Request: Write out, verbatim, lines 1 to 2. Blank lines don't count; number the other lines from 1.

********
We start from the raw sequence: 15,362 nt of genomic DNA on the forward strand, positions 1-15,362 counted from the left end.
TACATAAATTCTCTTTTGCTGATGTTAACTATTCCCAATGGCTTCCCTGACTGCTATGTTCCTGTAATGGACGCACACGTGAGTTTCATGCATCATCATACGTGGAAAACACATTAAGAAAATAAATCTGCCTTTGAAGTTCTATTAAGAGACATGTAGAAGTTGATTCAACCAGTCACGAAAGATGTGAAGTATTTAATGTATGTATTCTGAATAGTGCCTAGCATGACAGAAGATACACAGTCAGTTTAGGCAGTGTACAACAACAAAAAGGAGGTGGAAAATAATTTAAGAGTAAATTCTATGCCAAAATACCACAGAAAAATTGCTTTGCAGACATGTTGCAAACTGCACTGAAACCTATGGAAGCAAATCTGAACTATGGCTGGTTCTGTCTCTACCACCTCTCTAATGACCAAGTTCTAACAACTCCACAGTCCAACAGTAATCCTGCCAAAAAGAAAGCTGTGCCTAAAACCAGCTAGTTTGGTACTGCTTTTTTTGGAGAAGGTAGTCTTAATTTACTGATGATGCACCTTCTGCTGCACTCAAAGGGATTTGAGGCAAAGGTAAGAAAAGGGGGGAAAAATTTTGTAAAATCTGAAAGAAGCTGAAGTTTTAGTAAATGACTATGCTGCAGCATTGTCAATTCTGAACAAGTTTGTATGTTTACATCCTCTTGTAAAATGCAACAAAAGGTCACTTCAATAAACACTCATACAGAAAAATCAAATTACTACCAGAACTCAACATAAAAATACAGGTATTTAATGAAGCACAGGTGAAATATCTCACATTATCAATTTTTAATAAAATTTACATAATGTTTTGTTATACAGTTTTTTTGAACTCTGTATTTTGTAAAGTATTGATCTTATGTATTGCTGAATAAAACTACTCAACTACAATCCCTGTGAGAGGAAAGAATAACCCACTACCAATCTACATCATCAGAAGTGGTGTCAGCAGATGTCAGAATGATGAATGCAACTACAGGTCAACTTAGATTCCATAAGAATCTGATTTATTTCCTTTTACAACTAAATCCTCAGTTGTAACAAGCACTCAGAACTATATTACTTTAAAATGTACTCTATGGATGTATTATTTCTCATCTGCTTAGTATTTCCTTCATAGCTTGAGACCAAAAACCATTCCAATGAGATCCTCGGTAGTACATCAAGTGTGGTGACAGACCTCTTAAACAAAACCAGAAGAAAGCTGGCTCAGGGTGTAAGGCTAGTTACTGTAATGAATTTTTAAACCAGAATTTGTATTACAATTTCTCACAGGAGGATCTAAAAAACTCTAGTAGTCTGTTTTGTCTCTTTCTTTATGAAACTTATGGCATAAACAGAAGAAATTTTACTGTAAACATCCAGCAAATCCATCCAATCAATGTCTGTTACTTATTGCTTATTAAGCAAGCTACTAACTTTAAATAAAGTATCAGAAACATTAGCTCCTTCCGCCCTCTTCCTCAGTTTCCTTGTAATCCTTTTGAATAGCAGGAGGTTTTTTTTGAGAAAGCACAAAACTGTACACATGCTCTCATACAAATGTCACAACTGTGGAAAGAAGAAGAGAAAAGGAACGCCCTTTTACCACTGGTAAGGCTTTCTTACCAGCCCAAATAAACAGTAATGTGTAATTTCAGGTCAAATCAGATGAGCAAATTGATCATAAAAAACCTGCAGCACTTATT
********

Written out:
We start from the raw sequence: 15,362 nt of genomic DNA on the forward strand, positions 1-15,362 counted from the left end.
TACATAAATTCTCTTTTGCTGATGTTAACTATTCCCAATGGCTTCCCTGACTGCTATGTTCCTGTAATGGACGCACACGTGAGTTTCATGCATCATCATACGTGGAAAACACATTAAGAAAATAAATCTGCCTTTGAAGTTCTATTAAGAGACATGTAGAAGTTGATTCAACCAGTCACGAAAGATGTGAAGTATTTAATGTATGTATTCTGAATAGTGCCTAGCATGACAGAAGATACACAGTCAGTTTAGGCAGTGTACAACAACAAAAAGGAGGTGGAAAATAATTTAAGAGTAAATTCTATGCCAAAATACCACAGAAAAATTGCTTTGCAGACATGTTGCAAACTGCACTGAAACCTATGGAAGCAAATCTGAACTATGGCTGGTTCTGTCTCTACCACCTCTCTAATGACCAAGTTCTAACAACTCCACAGTCCAACAGTAATCCTGCCAAAAAGAAAGCTGTGCCTAAAACCAGCTAGTTTGGTACTGCTTTTTTTGGAGAAGGTAGTCTTAATTTACTGATGATGCACCTTCTGCTGCACTCAAAGGGATTTGAGGCAAAGGTAAGAAAAGGGGGGAAAAATTTTGTAAAATCTGAAAGAAGCTGAAGTTTTAGTAAATGACTATGCTGCAGCATTGTCAATTCTGAACAAGTTTGTATGTTTACATCCTCTTGTAAAATGCAACAAAAGGTCACTTCAATAAACACTCATACAGAAAAATCAAATTACTACCAGAACTCAACATAAAAATACAGGTATTTAATGAAGCACAGGTGAAATATCTCACATTATCAATTTTTAATAAAATTTACATAATGTTTTGTTATACAGTTTTTTTGAACTCTGTATTTTGTAAAGTATTGATCTTATGTATTGCTGAATAAAACTACTCAACTACAATCCCTGTGAGAGGAAAGAATAACCCACTACCAATCTACATCATCAGAAGTGGTGTCAGCAGATGTCAGAATGATGAATGCAACTACAGGTCAACTTAGATTCCATAAGAATCTGATTTATTTCCTTTTACAACTAAATCCTCAGTTGTAACAAGCACTCAGAACTATATTACTTTAAAATGTACTCTATGGATGTATTATTTCTCATCTGCTTAGTATTTCCTTCATAGCTTGAGACCAAAAACCATTCCAATGAGATCCTCGGTAGTACATCAAGTGTGGTGACAGACCTCTTAAACAAAACCAGAAGAAAGCTGGCTCAGGGTGTAAGGCTAGTTACTGTAATGAATTTTTAAACCAGAATTTGTATTACAATTTCTCACAGGAGGATCTAAAAAACTCTAGTAGTCTGTTTTGTCTCTTTCTTTATGAAACTTATGGCATAAACAGAAGAAATTTTACTGTAAACATCCAGCAAATCCATCCAATCAATGTCTGTTACTTATTGCTTATTAAGCAAGCTACTAACTTTAAATAAAGTATCAGAAACATTAGCTCCTTCCGCCCTCTTCCTCAGTTTCCTTGTAATCCTTTTGAATAGCAGGAGGTTTTTTTTGAGAAAGCACAAAACTGTACACATGCTCTCATACAAATGTCACAACTGTGGAAAGAAGAAGAGAAAAGGAACGCCCTTTTACCACTGGTAAGGCTTTCTTACCAGCCCAAATAAACAGTAATGTGTAATTTCAGGTCAAATCAGATGAGCAAATTGATCATAAAAAACCTGCAGCACTTATT